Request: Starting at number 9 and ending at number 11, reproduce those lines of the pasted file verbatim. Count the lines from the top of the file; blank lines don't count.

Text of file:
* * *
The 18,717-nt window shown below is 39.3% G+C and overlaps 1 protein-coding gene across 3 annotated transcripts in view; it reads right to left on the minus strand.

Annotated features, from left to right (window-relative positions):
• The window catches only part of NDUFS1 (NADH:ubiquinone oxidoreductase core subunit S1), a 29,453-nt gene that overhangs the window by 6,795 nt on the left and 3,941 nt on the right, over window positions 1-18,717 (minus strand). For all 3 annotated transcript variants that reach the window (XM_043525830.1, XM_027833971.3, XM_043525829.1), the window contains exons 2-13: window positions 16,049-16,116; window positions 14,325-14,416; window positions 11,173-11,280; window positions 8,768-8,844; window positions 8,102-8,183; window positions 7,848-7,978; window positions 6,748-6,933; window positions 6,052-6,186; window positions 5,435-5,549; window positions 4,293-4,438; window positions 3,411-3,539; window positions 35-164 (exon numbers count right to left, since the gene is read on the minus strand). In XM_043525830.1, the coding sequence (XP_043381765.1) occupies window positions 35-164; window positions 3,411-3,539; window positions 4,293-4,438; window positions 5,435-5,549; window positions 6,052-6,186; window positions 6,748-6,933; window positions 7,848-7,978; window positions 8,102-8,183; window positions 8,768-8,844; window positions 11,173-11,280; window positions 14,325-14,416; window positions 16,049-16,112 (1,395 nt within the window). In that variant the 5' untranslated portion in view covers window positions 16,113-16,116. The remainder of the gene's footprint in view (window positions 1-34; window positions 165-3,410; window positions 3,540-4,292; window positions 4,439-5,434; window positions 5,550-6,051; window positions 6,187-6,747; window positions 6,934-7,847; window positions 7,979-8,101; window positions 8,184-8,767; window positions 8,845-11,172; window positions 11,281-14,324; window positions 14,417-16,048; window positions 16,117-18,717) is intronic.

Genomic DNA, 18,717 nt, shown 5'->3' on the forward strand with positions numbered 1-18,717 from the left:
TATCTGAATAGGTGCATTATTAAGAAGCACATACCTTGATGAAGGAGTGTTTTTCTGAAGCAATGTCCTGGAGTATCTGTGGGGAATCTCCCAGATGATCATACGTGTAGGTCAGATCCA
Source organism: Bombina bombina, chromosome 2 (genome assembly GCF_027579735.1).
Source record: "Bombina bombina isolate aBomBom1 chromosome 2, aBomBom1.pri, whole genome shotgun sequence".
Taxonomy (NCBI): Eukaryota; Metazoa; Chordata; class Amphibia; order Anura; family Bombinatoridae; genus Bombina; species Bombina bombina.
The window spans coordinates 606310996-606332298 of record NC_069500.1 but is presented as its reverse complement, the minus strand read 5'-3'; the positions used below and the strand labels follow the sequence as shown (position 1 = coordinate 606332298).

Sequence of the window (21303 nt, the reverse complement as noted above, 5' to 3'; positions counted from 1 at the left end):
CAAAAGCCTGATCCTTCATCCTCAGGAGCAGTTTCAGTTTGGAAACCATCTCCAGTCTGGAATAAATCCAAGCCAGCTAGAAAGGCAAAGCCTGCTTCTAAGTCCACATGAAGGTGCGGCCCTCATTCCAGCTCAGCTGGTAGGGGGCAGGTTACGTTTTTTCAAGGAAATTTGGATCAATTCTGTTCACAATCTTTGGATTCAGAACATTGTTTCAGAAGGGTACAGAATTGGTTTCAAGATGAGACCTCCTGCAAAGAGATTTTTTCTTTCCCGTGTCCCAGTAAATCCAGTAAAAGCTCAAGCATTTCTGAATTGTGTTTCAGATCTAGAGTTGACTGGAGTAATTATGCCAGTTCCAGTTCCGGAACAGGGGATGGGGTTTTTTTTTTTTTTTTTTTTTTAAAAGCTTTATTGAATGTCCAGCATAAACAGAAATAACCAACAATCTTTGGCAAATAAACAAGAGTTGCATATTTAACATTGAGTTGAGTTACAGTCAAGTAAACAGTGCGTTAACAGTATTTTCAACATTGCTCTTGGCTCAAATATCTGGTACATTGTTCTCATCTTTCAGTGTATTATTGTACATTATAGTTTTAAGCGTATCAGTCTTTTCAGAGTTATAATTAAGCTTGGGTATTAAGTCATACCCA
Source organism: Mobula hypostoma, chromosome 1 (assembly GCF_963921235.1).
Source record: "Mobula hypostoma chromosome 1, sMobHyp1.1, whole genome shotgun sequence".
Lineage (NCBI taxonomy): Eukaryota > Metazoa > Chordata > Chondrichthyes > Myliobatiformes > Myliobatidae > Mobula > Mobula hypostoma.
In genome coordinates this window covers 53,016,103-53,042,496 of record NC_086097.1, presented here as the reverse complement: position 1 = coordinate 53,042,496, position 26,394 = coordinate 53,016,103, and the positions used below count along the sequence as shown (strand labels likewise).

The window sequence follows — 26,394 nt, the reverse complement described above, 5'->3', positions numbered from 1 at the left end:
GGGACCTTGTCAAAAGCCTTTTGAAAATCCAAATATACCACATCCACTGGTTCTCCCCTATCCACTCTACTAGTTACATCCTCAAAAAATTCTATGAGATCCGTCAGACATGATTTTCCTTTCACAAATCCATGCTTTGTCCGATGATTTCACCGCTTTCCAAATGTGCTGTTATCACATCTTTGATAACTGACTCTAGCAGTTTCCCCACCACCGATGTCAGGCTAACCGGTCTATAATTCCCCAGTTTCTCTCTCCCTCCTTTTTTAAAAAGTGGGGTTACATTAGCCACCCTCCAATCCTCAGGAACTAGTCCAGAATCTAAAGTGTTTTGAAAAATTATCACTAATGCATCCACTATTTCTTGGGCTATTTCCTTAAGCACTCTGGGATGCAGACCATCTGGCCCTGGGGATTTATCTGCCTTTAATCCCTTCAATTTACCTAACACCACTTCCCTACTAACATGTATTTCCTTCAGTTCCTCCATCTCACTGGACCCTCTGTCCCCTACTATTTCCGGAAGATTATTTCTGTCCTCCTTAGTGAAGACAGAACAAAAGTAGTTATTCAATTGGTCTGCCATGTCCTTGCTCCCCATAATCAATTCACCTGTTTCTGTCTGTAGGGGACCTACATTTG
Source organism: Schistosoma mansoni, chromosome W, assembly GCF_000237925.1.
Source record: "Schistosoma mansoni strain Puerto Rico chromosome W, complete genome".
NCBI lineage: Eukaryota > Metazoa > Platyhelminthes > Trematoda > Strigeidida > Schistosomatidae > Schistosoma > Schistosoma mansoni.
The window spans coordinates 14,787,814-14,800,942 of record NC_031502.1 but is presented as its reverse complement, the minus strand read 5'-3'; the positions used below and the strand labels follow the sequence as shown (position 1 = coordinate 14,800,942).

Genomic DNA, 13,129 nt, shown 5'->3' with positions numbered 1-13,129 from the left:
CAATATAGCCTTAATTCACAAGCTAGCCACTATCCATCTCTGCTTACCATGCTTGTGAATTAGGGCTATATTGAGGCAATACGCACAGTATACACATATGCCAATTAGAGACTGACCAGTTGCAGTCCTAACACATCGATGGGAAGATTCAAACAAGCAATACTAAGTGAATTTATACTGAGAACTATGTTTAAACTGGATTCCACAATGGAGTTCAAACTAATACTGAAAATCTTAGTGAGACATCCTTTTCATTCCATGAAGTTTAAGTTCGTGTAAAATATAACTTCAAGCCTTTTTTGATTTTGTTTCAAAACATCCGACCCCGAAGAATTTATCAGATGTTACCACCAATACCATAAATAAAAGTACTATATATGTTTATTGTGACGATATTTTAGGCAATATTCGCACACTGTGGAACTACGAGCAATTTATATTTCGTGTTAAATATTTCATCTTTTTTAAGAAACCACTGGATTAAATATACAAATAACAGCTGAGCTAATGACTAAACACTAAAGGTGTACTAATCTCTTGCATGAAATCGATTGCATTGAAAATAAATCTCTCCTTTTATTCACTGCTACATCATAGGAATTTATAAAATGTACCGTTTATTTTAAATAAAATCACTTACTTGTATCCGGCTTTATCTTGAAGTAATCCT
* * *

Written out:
The window spans coordinates 606310996-606332298 of record NC_069500.1 but is presented as its reverse complement, the minus strand read 5'-3'; the positions used below and the strand labels follow the sequence as shown (position 1 = coordinate 606332298).

Sequence of the window (21303 nt, the reverse complement as noted above, 5' to 3'; positions counted from 1 at the left end):
CAAAAGCCTGATCCTTCATCCTCAGGAGCAGTTTCAGTTTGGAAACCATCTCCAGTCTGGAATAAATCCAAGCCAGCTAGAAAGGCAAAGCCTGCTTCTAAGTCCACATGAAGGTGCGGCCCTCATTCCAGCTCAGCTGGTAGGGGGCAGGTTACGTTTTTTCAAGGAAATTTGGATCAATTCTGTTCACAATCTTTGGATTCAGAACATTGTTTCAGAAGGGTACAGAATTGGTTTCAAGATGAGACCTCCTGCAAAGAGATTTTTTCTTTCCCGTGTCCCAGTAAATCCAGTAAAAGCTCAAGCATTTCTGAATTGTGTTTCAGATCTAGAGTTGACTGGAGTAATTATGCCAGTTCCAGTTCCGGAACAGGGGATGGGGTTTTTTTTTTTTTTTTTTTTTTAAAAGCTTTATTGAATGTCCAGCATAAACAGAAATAACCAACAATCTTTGGCAAATAAACAAGAGTTGCATATTTAACATTGAGTTGAGTTACAGTCAAGTAAACAGTGCGTTAACAGTATTTTCAACATTGCTCTTGGCTCAAATATCTGGTACATTGTTCTCATCTTTCAGTGTATTATTGTACATTATAGTTTTAAGCGTATCAGTCTTTTCAGAGTTATAATTAAGCTTGGGTATTAAGTCATACCCA